Take Off Your Shoes: The Beautiful and the Not-So-Beautiful
In my entire life so far, I have never taken off my shoes in public as much as I did during our two weeks in Myanmar.
In the Bible, removing one’s shoes is a sign of respect, an indicator of a sacred encounter, a movement into a holy place. The most prominent example is found in Exodus 3, when Moses encounters a bush that is on fire, yet not burning up. The Lord called to Moses and spoke his name, and Moses replied, “Here I am.” The Lord then commanded Moses to remove the sandals from his feet, for the place on which he stood was holy ground. With his bare feet in the dirt and sand, Moses received the instructions of a lifetime, the call to lead the Israelites out of Egyptian slavery and into a new land of promise and freedom, and into new relationship with God.
Like the wilderness of at the foot of Mount Horeb, Myanmar is a land filled with holy places and sacred spaces. Deeply rooted in Theravada Buddhism, it is hard to walk a few blocks without finding a temple, pagoda, monastery, a Buddha monument, or another house of religious practice. During our two weeks in this country, we visited these many of places and before crossing the thresholds we always removed our flip-flops and stepped onto dirt, cool marble, or a wooden floor alongside other seekers, visitors, or pilgrims. At first it seemed strange or even unsafe, but soon I realized that not only was everyone else also in their bare feet, but the floors and the ground where were walked were usually very clean, because no one ever tread upon them with dirty shoes.
In addition, I soon recognized that the sensation of walking around a temple or another public place with no shoes actually made me even more fully present and aware of how special and auspicious these religious sites were. When we were walking around the market or eating at a restaurant we could keep our shoes on, but when we arrived at a place where we were asked to remove those sandals, we knew we were entering a place that was different and holy.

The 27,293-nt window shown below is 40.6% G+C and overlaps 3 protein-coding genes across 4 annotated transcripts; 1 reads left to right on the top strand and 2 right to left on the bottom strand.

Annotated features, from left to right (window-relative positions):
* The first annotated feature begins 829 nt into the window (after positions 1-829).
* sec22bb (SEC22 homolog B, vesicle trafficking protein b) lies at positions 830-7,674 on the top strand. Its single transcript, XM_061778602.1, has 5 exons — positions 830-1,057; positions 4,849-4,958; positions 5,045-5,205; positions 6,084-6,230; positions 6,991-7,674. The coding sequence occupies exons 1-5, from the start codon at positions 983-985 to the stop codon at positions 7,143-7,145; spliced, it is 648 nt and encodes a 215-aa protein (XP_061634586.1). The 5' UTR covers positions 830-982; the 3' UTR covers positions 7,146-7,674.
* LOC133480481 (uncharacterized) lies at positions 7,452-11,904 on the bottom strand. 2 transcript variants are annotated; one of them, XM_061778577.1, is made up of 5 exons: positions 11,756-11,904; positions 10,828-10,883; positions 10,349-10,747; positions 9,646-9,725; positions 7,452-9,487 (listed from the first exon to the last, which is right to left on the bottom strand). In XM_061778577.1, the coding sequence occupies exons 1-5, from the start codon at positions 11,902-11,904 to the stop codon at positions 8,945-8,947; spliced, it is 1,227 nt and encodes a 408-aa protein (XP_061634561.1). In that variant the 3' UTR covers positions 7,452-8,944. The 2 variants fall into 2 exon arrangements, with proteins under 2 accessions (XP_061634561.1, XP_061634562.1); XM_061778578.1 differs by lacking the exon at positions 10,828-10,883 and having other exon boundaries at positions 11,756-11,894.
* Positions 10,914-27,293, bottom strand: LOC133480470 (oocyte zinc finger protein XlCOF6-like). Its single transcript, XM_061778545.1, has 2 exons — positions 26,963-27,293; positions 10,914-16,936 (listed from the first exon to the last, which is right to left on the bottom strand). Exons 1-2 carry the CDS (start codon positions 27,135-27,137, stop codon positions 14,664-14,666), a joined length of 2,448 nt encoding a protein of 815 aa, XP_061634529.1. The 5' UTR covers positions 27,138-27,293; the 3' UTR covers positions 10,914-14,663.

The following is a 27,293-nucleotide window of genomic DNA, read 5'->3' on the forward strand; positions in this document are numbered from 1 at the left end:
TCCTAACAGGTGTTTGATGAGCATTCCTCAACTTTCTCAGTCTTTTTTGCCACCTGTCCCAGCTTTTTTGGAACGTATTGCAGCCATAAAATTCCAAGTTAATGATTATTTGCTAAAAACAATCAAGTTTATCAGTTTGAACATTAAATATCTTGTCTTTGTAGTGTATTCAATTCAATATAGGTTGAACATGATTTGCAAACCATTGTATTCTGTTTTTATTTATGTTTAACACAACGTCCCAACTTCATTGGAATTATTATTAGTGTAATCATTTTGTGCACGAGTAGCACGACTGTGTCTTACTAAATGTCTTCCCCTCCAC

One of the most important places that we visited barefoot was the Shwedagon Pagoda in Yangon. Completely covered in gold, this is one of the most significant places of Buddhist reverence in the country. Legend has it that this 2,500 year old monument contains relics of 4 previous Buddhas who attained Enlightenment. We arrived at Shwedagon after sunset, because we wanted to see how beautiful the gold shines in the nighttime. We left our shoes in the vans, walked barefoot across the gravel parking lot, into the lobby, and up the elevator to the walkway at the South entrance of the pagoda. We turned the corner and were met with an explosion of sights, sounds, and smells.
The air was warm and dense with the aroma of incense and flowers. Shwedagon towered 326 feet above our heads and at the base of the pagoda we saw row after row of smaller Buddha images with golden coverings. We slowly made our way around the circumference of the pagoda. All around us we could see people of all ages and experiences: monks walking slowly in their saffron robes, parents chasing giggling children, teenagers huddled in small groups and taking pictures, elderly men and women kneeling on the ground in front of the Buddhas. Lining the walkway shone rows of flickering candles, and behind the candles we saw families pouring cups of water over Buddha images, symbolizing their reverence and respect. As we passed a pavilion we heard a group of women chanting prayers in Pali, only to be drowned out by the deep echo of a gong and the twinkling of tiny chimes high above our heads. It was as if each of my senses had been heightened to take in as much of this experience as possible. And all the while, my bare feet padded along the cool, marble floor. Even though I am not Buddhist, I knew that something holy was happening here, for these families and the monks around me. In case I momentarily forgot, my bare feet reminded me.